LONDON — A Brexit deal may be days, weeks or an eternity away, and it is tearing everyone apart — the people, the parties, even Boris Johnson’s family.

The leader of the opposition Labour Party, Jeremy Corbyn, told the Germans in an interview published Friday that “we can’t stop” Brexit. His top lieutenants immediately went on television to say Corbyn doesn’t know what he is talking about. 

The Tories? They spent the weekend on the talk shows, trash-talking their prime minister, as factions threaten open revolt in Parliament this week.

And the poor public? As hopelessly divided as ever, according to the hopelessly muddled opinion polls, which suggest that the people — who in 2016 narrowly voted in favor of Britain leaving the European Union — may have changed their minds and now support “Regrexit.”

Get it? 

Then there is the Johnson family.

The blond brood of mop-headed Oxford University overachievers whose best-known member is the former London mayor and former foreign secretary Boris Johnson — and the man who brought Britain Brexit — has suddenly emerged as the country’s symbol of tumult over its departure from the continental trading bloc.

The Johnson clan is in full public churn — for and against Brexit, and one another.

There is intrafamilial tweeting, people.

Johnson wants a clean break from the E.U. No second thoughts. No compromise. When he quit Prime Minister Theresa May’s cabinet in July, he wailed that May was surrendering to Brussels in Brexit negotiations and that Britain was “headed for the status of a colony.”

Younger brother Jo Johnson was also part of May’s cabinet, as transport minister, and he echoed some of Boris’s sentiment when he resigned in a huff on Friday. May’s plan for Brexit was simply too much of a shambolic compromise, he said. She was presenting Britain with a choice between “vassalage” to E.U. rules or the “chaos” of a no-deal Brexit — think food shortages and grounded aircraft.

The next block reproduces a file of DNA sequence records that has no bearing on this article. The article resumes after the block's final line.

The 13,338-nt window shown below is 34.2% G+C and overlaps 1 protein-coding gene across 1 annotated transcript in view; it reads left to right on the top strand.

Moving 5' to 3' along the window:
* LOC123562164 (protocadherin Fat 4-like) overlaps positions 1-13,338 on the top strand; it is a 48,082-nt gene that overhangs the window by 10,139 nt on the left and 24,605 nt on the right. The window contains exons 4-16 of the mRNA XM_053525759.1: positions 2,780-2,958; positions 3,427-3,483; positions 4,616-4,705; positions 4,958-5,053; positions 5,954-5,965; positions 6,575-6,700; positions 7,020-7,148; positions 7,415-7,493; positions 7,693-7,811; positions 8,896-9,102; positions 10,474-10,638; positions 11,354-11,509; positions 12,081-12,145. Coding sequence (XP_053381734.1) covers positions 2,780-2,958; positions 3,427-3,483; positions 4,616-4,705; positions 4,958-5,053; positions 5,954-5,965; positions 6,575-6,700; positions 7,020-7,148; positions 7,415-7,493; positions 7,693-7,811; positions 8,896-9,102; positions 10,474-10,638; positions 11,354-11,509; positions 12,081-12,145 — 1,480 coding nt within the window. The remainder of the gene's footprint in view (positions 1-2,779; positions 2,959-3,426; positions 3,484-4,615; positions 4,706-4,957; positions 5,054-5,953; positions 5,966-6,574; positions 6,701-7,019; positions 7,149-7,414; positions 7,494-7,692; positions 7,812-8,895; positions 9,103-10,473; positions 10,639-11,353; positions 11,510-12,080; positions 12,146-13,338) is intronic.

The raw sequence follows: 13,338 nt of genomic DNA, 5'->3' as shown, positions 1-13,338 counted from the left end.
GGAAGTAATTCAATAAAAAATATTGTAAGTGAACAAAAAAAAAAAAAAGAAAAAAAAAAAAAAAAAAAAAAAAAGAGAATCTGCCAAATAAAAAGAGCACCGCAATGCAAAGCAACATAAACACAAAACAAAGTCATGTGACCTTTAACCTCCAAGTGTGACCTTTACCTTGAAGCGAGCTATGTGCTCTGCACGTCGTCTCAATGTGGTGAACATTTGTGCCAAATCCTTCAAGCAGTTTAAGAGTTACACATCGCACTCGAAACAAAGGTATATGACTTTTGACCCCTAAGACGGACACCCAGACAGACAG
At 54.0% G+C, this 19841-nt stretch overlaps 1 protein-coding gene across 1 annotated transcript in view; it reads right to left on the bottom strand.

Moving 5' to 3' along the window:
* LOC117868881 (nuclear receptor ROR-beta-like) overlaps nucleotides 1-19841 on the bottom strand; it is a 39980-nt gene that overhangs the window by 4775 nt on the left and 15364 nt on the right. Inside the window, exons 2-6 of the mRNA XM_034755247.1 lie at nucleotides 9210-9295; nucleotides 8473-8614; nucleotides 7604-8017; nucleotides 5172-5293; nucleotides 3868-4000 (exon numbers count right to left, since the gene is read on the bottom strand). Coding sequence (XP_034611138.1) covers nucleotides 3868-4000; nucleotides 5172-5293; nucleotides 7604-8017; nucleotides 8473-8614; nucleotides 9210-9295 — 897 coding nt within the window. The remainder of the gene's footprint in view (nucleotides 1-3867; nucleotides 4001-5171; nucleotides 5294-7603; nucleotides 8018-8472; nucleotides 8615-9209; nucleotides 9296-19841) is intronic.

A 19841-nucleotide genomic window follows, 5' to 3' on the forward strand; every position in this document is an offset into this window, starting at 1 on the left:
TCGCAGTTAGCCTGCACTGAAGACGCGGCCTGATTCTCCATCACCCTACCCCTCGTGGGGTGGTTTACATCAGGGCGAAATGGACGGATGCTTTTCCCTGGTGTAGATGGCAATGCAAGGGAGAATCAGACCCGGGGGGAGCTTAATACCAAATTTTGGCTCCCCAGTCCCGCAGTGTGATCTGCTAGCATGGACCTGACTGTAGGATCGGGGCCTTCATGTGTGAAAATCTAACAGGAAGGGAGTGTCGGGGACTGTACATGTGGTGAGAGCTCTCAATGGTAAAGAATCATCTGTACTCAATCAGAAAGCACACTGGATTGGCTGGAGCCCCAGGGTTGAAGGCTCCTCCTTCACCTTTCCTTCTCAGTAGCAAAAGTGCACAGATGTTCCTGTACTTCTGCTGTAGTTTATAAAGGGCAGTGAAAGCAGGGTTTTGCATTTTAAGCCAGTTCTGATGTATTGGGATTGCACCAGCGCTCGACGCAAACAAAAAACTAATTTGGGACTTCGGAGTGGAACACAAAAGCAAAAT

Except, unlike his brother, Jo Johnson voted to “remain” in the 2016 Brexit referendum. And what he wants next is a do-over. “It is imperative that we now go back to the people and check that they are content to proceed on this extraordinary basis,” he said.

The editorial board of the Financial Times, where Jo Johnson toiled as an editor and correspondent before running for public office, called him “the serious Mr. Johnson,” as opposed to the bombastic Boris.

The elder Johnson, for his part, cheered his brother on, saying that though the two disagree over Brexit, his sibling was right to take a hike.

“Boundless admiration as ever for my brother Jo,” Johnson posted on Twitter a few hours after the announcement. “We may not have agreed about Brexit but we are united in dismay at the intellectually and politically indefensible of the U.K. position,” which he said “does not remotely correspond to the mandate of the people.”

Jo Johnson’s exit from Brexit was also given props by his father, the author and former British politician Stanley Johnson, who shares the family’s gift of understatement, declaring that May’s Brexit plan was “careering into the jaws of death.”

Stanley Johnson has experienced his own wrenching reversals over Brexit. After voting to remain in the European Union in the 2016 referendum, he later announced that he had changed his mind.

“The time has come to bail out,” Stanley Johnson decided in 2017. This even though the elder Johnson had had his bread long buttered in Brussels, serving as a Tory party member of the European Parliament and as head of European Commission’s Environment Action Program.

Will it ever end? Apparently, no.

Rachel Johnson, a broadcaster and book author and sister of Boris and Jo, was tweeting on Monday that “the problem with Brexit is Brexit.” Rachel is a “remainer.” So much so that she left the familial perch in the Conservative Party for the Liberal Democrats in 2017 in opposition to Brexit.

And then there’s brother Leo Johnson, a broadcaster and megatrends expert. Leo would prefer to remain in the E.U., too. He also supports a second referendum, a “People’s Vote” that would allow citizens to tick “yes” or “no” on May’s final deal — or no deal — with Brussels.

On Friday, Rachel retweeted Leo, who retweeted her after she retweeted their brother’s resignation message on Twitter.

This family feud has not escaped notice.

“Wow,” the Guardian newspaper columnist John Crace tweeted. “Looking like 4-1 in favour of second referendum in Johnson household with only one brother and the mother yet to declare.”

That tweet, too, was retweeted by Rachel. “Maybe way to settle this matter once and for all is to spare the country another one and simply have a referendum in the Johnson family then,” she wrote.